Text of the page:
The GLU library recovers from the first four errors by inserting the missing call or calls. GLU_TESS_COORD_TOO_LARGE indicates that some vertex coordinate exceeded the predefined constant GLU_TESS_MAX_COORD in absolute value, and that the value has been clamped. (Coordinate values must be small enough that two can be multiplied together without overflow.) GLU_TESS_NEED_COMBINE_CALLBACK indicates that the tessellation detected an intersection between two edges in the input data, and the GLU_TESS_COMBINE or GLU_TESS_COMBINE_DATA callback was not provided. No output will be generated.

GLU_TESS_ERROR_DATA
The GLU_TESS_ERROR_DATA callback is the same as the GLU_TESS_ERROR callback, except that it takes an additional pointer argument. This pointer is identical to the opaque pointer provided when you call gluTessBeginPolygon. The function prototype for this callback is:

void errorData (GLenum errno, void * polygon_data);

Example

You can directly render tessallated polygons as follows:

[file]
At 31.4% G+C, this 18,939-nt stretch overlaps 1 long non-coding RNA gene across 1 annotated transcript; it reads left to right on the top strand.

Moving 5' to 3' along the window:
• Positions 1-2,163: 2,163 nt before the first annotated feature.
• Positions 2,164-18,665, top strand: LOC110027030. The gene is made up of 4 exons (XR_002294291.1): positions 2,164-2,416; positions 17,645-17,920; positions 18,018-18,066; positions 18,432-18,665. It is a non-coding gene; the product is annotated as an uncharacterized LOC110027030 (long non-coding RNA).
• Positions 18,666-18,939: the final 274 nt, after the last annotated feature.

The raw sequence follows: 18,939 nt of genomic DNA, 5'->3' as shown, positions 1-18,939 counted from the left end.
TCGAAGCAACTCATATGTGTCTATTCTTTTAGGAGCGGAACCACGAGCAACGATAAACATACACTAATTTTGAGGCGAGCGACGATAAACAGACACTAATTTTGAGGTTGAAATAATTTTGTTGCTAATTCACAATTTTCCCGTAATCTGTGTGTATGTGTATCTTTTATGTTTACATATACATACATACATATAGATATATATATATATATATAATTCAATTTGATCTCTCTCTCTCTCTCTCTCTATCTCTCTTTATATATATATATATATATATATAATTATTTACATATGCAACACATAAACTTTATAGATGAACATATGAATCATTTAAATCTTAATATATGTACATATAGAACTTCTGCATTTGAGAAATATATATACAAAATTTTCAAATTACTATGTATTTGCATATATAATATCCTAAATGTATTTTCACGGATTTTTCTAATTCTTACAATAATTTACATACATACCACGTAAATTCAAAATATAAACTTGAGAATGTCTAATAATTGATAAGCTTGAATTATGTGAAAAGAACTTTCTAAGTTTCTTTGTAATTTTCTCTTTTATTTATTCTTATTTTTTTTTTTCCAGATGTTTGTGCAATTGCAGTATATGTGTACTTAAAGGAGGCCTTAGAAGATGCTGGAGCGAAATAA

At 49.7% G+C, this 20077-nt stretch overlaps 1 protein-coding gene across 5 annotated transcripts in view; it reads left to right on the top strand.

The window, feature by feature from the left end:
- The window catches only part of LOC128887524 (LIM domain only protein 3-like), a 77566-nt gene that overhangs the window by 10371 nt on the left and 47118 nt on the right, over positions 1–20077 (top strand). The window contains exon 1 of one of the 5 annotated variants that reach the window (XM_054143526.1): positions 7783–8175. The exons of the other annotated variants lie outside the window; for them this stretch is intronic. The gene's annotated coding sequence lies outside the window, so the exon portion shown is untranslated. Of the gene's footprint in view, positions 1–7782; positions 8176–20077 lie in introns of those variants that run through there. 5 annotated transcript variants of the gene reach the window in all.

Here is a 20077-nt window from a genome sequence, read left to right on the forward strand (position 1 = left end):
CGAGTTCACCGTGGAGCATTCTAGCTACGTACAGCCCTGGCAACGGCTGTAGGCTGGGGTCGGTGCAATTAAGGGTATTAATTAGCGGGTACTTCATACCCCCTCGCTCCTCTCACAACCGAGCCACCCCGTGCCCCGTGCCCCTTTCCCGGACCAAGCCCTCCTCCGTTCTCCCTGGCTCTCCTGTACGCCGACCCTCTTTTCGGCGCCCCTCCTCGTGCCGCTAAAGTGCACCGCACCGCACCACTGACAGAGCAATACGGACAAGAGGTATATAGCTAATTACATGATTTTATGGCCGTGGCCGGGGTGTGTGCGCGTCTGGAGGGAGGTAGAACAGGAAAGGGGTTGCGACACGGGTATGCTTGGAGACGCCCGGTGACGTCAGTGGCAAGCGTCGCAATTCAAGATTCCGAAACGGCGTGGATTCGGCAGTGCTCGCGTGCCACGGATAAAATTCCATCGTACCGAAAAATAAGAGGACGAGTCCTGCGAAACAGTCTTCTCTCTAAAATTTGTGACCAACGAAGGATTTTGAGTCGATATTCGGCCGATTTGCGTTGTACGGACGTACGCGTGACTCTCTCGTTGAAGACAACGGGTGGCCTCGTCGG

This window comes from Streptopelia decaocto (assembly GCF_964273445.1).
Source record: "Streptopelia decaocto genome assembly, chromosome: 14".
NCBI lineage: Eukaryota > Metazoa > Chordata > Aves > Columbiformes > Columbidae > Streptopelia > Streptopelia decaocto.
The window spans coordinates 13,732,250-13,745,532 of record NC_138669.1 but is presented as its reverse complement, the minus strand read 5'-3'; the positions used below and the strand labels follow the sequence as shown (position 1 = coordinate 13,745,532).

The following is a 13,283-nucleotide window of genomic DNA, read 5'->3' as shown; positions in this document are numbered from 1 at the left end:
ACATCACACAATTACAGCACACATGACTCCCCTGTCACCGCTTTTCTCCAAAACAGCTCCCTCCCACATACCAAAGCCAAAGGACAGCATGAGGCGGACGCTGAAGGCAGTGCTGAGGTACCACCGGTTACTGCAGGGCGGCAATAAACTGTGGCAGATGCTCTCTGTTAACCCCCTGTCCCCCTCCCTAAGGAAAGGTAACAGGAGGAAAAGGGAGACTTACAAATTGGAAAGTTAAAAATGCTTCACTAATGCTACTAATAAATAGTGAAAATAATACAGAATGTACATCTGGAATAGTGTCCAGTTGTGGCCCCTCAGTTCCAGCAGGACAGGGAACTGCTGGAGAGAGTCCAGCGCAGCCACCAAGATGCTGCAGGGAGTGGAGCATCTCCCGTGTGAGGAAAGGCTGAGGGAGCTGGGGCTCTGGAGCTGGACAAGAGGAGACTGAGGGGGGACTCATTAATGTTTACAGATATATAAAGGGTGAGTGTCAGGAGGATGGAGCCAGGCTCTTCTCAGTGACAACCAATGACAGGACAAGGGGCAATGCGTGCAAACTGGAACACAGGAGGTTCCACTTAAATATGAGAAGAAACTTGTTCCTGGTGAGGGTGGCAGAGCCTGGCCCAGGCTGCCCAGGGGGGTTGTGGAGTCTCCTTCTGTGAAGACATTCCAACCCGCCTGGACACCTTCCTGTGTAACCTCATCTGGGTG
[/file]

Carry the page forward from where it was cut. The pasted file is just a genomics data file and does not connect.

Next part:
gluTessCallback(tess, GLU_TESS_BEGIN, glBegin);  
gluTessCallback(tess, GLU_TESS_VERTEX, glVertex3dv);  
gluTessCallback(tess, GLU_TESS_END, glEnd);  
gluTessBeginPolygon(tess, NULL); 
    gluTessBeginContour(tess); 
        gluTessVertex(tess, v, v); 
        . .  
    gluTessEndContour(tess); 
gluTessEndPolygon(tess); 

Store the tessellated polygon in a display list so that it does not need to be tessellated every time it is rendered.

Requirements

  Windows NT/2000: Requires Windows NT 3.5 or later.
  Windows 95/98: Requires Windows 95 or later. Available as a redistributable for Windows 95.
  Header: Declared in Glu.h.
  Library: Use Glu32.lib.

See Also

glBegin, glEdgeFlag, glEnd, glVertex, gluDeleteTess, gluErrorString, gluNewTess, gluTessBeginPolygon, gluTessEndPolygon, gluTessVertex


  

Community Additions

Show:
© 2014 Microsoft